The fact is, Norris wasn’t being racist, and neither is anyone else who plays the right way—and no, that doesn’t translate into “white way” (black players play that way, too, and have for years). It’s the American way. It’s the American baseball way. That’s not something to just toss aside in the name of “change.”

Everyone knows that if you go to another country, you have to adjust to their way of doing things.

This isn’t so difficult to comprehend if people can stop looking at everything through the lenses of racism. Everyone knows that if you go to another country, you have to adjust to their way of doing things. That’s true in every area of society—social etiquette, dating, business affairs, and sports. You don’t just bulldoze your way into another culture and act like you did back home. You respect the country you’re in, and you play by their rules.

Many Latino players are coming into the MLB playing like they did back home—most notably bat-flipping. It’s show-boating—something frowned upon in the United States. Here’s some video of bat-flipping good times in Korean baseball. They enjoy it over there. Not here. Just ask Indians shortstop Jose Ramirez, who had to face the ire of the Minnesota Twins when he flipped his bat after hitting a homer this week.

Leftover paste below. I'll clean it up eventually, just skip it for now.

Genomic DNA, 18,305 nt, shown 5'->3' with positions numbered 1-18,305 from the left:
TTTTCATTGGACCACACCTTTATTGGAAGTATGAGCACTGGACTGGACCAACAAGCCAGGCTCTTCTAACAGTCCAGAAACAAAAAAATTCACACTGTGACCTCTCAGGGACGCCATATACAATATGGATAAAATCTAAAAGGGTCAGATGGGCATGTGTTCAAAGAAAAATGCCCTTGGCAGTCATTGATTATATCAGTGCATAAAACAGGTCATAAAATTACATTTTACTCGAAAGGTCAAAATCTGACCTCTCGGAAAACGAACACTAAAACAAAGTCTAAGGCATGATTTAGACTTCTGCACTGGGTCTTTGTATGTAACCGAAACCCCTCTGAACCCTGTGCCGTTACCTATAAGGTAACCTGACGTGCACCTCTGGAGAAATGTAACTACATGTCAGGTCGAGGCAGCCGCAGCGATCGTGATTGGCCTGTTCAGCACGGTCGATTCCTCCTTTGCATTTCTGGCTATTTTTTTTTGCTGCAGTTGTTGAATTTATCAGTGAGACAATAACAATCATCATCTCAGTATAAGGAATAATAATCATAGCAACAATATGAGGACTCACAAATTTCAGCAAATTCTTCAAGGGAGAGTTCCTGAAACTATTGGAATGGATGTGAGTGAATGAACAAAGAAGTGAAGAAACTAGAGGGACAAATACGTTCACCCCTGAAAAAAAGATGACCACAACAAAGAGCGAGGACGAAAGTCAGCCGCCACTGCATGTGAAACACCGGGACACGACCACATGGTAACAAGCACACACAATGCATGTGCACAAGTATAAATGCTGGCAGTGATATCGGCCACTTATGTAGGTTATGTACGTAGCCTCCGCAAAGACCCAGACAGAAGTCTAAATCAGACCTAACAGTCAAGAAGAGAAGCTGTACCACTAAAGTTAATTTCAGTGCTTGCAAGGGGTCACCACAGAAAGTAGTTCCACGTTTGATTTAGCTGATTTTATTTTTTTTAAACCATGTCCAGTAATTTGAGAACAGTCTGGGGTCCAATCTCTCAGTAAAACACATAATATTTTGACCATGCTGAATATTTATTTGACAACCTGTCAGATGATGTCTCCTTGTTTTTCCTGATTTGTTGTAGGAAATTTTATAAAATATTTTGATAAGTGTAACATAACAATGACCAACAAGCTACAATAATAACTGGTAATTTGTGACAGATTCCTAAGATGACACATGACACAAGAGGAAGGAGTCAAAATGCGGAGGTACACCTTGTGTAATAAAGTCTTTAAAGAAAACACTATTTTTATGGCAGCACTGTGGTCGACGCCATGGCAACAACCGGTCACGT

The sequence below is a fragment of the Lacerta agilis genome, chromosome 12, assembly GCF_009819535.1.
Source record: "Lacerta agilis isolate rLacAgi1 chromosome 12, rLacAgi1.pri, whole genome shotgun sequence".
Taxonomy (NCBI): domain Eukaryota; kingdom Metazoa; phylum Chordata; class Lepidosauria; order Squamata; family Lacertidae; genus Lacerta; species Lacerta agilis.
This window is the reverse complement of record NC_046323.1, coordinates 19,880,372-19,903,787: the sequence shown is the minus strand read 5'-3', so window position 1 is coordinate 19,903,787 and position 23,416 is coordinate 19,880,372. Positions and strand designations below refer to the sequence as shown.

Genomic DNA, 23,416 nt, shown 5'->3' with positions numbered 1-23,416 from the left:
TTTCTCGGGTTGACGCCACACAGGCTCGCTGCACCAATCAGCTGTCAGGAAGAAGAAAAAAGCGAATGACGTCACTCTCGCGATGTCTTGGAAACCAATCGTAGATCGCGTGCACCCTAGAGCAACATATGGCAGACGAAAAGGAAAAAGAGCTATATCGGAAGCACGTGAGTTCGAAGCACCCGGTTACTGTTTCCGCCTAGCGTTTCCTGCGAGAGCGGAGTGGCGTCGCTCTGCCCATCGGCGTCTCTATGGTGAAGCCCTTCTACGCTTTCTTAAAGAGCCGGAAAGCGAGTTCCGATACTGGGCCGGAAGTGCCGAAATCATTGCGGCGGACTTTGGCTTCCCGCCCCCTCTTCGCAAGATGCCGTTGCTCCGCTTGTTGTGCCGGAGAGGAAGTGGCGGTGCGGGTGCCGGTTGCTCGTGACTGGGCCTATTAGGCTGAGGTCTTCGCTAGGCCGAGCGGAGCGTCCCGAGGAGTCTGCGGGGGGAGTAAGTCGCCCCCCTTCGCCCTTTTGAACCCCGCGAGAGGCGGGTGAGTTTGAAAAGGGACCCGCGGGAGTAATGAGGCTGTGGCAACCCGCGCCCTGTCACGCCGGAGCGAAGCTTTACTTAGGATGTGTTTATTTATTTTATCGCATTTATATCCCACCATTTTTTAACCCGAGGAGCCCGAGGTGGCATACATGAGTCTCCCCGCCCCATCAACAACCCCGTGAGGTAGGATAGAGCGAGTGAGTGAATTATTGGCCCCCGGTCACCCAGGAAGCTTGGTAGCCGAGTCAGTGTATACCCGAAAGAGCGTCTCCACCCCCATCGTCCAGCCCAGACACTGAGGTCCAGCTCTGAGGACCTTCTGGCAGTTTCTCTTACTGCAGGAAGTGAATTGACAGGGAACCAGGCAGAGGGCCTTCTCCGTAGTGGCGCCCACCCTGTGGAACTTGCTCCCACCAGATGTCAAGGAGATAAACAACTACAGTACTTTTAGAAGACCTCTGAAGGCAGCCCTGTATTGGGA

As Michael Wilbon said on ESPN’s “Pardon the Interruption,” MLB teams are made up of players of different backgrounds. Players should regulate themselves and one another, as they’ve always done. If a foreign-born player flips a bat or engages in any other behavior that violates the unwritten codes of American baseball, other members of his team (white, black, Latino) who know better need to take him aside and straighten him out.

If that doesn’t happen, or if players insist on imposing their own culture onto the game in a way that violates these codes, they should expect a backlash. Brawls will happen, but it won’t be because players are racists. It’ll be because some players refuse to respect the American game of baseball that has given them the greatest opportunity of their lives.